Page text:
– East Coast Road (north side)
Current status: 2 lanes, total 8.15 meters
Possible future: 2 lanes, total 6.2 meters and creates additional 1.95 meters to existing pavement for protected bicycling/walking. .
– Circuit Road
Current status: 3 lanes, total 12.25 meters
Possible future: 3 lanes, total 9.3 meters and creates additional 2.95 meters to existing pavement for protected bicycling/walking, enough on both sides of circuit road!
– Simei Street 1
Current status: 1 lane, 5.2 meter each direction
Possible future: 1 lane, 3.2 meter each direction, and creates additional 2 meters to existing pavement for protected bicycling/walking.
The list just go on. To find out more opportunities, just check this google map containing the lane width measurement in various parts of Singapore.
Many years ago, in 2003, there was a debate in the parliament between MP Irene Ng and the then Minster of State for Transport, Dr Balaji Sadasivan. I remember one of the point made by Dr. Sadasivan was that “in land scarce Singapore, there is no space for bicycle”. I believe today, with LTA taking up the leadership role of Active Transport, we will be able to see more opportunities for creating safe space for cycling on existing roads space.
Link to the Lane-width study by Toronto Transport Engineer:
Thai PBS TV run a series program relates to bicycle trends called Human Ride.
Here is a collection about Singapore bicycle trends:
LoveCyclingSG, TreeIn Lodge,
Wheeler’s Yard, Coast Cycle, Bamboo Bee
PCN and rides
Thanks to Hannes Hentze who manage to obtain the reproduction right from MightyMinds Publishing Pte Ltd for the section on Cyclists (Pages 142 to 144) of the Advanced Theory Book (4th Edition). You can go ahead to read the code in it’s full glory. I am pleasantly surprised of it’s existent because if all drivers do follows the highways code relates to cycling, there should be a lots less “accident” between cars and cyclists.
The full text is here for ease of sharing :
Source: The New Highway Code Book 2, Advanced Theory of Driving, (Published in consultation with Traffic management, Land Transport Authority)
Cyclist ride on all types of roads excepts expressways. Bicycles are used for both transportation and recreation by people of all ages and sizes; you should expect to find them almost anywhere. Because they rode close to traffic, cyclists are vulnerable to injury in a collision. As a driver, it is your special responsibility to pay attention to them and to provide for their safety.
1. When sharing the road with cyclists, expect sudden moves on their part at all times. A patch of oil, a pothole, an opening door of a parked car and other hazards can force a cyclist to swerve suddenly into your path.
2. When approaching or passing a cyclist, give him/her ample space and be extra alert. Be prepared to slow down or stop. When a cyclist glances back, it is an indication that he/she may change direction anytime.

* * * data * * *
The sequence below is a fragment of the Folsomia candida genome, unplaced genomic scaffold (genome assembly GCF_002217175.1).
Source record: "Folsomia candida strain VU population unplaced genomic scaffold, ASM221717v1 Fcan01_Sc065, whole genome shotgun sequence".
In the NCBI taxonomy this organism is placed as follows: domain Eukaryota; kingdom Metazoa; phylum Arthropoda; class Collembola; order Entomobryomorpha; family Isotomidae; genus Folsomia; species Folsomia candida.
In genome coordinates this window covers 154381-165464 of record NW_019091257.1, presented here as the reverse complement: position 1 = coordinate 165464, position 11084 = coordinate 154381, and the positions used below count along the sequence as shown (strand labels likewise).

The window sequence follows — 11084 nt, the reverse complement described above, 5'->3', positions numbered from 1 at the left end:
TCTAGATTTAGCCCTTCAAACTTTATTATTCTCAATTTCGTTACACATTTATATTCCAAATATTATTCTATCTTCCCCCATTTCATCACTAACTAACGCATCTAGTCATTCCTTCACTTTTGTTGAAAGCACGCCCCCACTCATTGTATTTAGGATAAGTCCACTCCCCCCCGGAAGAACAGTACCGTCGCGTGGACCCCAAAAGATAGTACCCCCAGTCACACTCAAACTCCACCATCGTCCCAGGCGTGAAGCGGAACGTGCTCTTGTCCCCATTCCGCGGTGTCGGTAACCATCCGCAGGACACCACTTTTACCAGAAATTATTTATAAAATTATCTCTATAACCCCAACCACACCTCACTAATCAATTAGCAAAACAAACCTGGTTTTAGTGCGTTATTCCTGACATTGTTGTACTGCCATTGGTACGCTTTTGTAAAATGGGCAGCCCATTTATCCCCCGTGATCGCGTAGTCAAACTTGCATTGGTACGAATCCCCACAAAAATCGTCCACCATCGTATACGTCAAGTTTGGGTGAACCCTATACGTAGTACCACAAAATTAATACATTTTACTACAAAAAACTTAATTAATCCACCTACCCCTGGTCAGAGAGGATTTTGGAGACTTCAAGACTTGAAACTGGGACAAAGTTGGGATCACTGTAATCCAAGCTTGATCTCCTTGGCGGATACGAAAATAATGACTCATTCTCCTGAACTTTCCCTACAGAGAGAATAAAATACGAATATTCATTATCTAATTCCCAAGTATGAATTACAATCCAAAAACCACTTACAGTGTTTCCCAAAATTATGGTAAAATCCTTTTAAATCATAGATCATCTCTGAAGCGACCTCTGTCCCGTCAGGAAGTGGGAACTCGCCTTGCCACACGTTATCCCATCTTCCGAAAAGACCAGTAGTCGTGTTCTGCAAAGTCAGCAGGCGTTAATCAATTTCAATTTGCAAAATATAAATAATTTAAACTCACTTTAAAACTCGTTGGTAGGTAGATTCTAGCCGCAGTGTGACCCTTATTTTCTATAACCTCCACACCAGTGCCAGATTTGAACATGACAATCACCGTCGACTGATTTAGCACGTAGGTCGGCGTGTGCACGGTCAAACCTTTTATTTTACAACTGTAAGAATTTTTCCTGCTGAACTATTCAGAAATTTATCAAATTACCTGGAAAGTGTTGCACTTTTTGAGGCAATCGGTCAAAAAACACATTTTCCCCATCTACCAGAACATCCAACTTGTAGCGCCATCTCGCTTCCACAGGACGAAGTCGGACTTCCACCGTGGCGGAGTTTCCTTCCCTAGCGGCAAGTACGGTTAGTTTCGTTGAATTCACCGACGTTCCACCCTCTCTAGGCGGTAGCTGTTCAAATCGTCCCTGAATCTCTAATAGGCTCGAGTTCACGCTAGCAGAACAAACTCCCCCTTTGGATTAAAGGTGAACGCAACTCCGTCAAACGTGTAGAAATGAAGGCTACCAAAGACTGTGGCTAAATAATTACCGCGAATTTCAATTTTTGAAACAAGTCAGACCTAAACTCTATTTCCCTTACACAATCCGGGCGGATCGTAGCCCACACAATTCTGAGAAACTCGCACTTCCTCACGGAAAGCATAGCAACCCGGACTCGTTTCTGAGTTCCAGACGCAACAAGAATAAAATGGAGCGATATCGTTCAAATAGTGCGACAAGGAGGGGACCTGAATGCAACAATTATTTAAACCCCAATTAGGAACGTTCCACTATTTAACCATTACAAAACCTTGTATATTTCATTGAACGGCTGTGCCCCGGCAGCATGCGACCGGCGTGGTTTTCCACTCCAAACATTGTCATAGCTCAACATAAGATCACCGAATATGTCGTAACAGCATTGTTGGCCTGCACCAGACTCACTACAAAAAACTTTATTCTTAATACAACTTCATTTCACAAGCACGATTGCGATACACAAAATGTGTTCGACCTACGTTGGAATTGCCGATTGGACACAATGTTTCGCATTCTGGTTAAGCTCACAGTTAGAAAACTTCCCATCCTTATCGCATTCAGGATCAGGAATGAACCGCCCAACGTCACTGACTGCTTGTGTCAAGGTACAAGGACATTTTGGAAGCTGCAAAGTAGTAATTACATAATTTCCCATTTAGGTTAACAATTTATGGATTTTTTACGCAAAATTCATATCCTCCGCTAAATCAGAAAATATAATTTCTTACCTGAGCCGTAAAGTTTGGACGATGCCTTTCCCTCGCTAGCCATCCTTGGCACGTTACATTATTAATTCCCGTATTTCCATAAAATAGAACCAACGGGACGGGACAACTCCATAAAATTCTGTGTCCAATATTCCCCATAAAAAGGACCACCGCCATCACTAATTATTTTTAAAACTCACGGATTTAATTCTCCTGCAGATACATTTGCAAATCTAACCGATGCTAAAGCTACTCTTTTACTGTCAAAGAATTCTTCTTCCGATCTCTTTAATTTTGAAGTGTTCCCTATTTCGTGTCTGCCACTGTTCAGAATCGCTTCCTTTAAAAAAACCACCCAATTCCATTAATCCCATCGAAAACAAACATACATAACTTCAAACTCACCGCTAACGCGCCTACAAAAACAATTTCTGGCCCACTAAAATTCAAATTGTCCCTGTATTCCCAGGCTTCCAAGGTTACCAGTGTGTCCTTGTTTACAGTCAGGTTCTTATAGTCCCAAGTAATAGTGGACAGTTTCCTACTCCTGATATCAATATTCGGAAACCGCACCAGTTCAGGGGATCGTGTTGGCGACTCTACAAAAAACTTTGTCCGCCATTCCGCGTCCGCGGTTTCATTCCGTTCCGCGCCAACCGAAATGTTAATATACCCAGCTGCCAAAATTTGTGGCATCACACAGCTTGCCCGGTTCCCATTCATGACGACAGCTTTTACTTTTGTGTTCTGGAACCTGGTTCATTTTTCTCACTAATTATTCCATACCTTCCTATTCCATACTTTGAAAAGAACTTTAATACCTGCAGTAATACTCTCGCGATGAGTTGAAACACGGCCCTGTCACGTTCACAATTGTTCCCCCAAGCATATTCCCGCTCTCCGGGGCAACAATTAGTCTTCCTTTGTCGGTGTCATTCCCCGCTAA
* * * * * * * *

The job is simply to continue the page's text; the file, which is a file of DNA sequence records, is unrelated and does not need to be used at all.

3. Look out for cyclists riding against the flow of traffic especially at residential areas.
4. Give even more room to cyclists when they are carrying a heavy weight or a pillion. This makes them unsteady and wobbly and they may ride into your path or even hit the side of your vehicle.
5. Just before turning:
i: Check your mirrors and blind spots.
ii. Watch out for cyclists between your vehicle and the kerb.
iii. Don’t make a sudden sharp turn, you may knock down a cyclist.
6. When overtaking, keep a safe gap between your vehicle and the cyclist. Don’t cut in sharply after overtaking the cyclist. This could result in your vehicle “side brushing” or hitting the cyclist.
7. After parking, look out for cyclists coming up from behind before opening your vehicle door.
The number of traffic offences committed by bicycle users went up by 17.5% from 2012 to 2013. Some said that it is due to the increase number of cyclists. Some said it is due to the attitude of bicycle users. Yet some said it is due to the lack of proper infrastructure for bicycle users. The truth probably is a mixture of all the above factors. On further enquiry, the types of violation committed by errant cyclists are typically the following:
1) Riding on pavement
2) Running red light
3) Endangering pedestrians
There were 1455 traffic violation committed by cyclists in 2013. No one was killed due to these offences.
In comparison, motorist committed 252 times more traffic violation in 2013, including the followings:
1) Speeding 260,512 (in 2013)
2) Running red light
3) Careless driving
All together there were 367,496 traffic violation committed by motorists in 2013. 159 persons were killed which included 43 pedestrians.
These information is available from the Traffic Police site: [Publications] > [Annual Traffic Statistics]
As quote from the TP site, for these violations committed by motorists:
“every traffic violation can potentially result in a fatal or injury accident and the loss of lives.”
When I’m looking through this striking comparison, it occurs to me that there are 250 times more offences committed by motoring and each of these offences has at least 10x higher potential to kill or to cause serious injuries. Shouldn’t we put 2500 times more attention and effort to reduce the bigger, more dangerous offences?
Traffic Police statistics: http://driving-in-singapore.spf.gov.sg
Channel News Asia report: http://www.channelnewsasia.com/news/singapore/errant-cyclists-on-the/1565814.html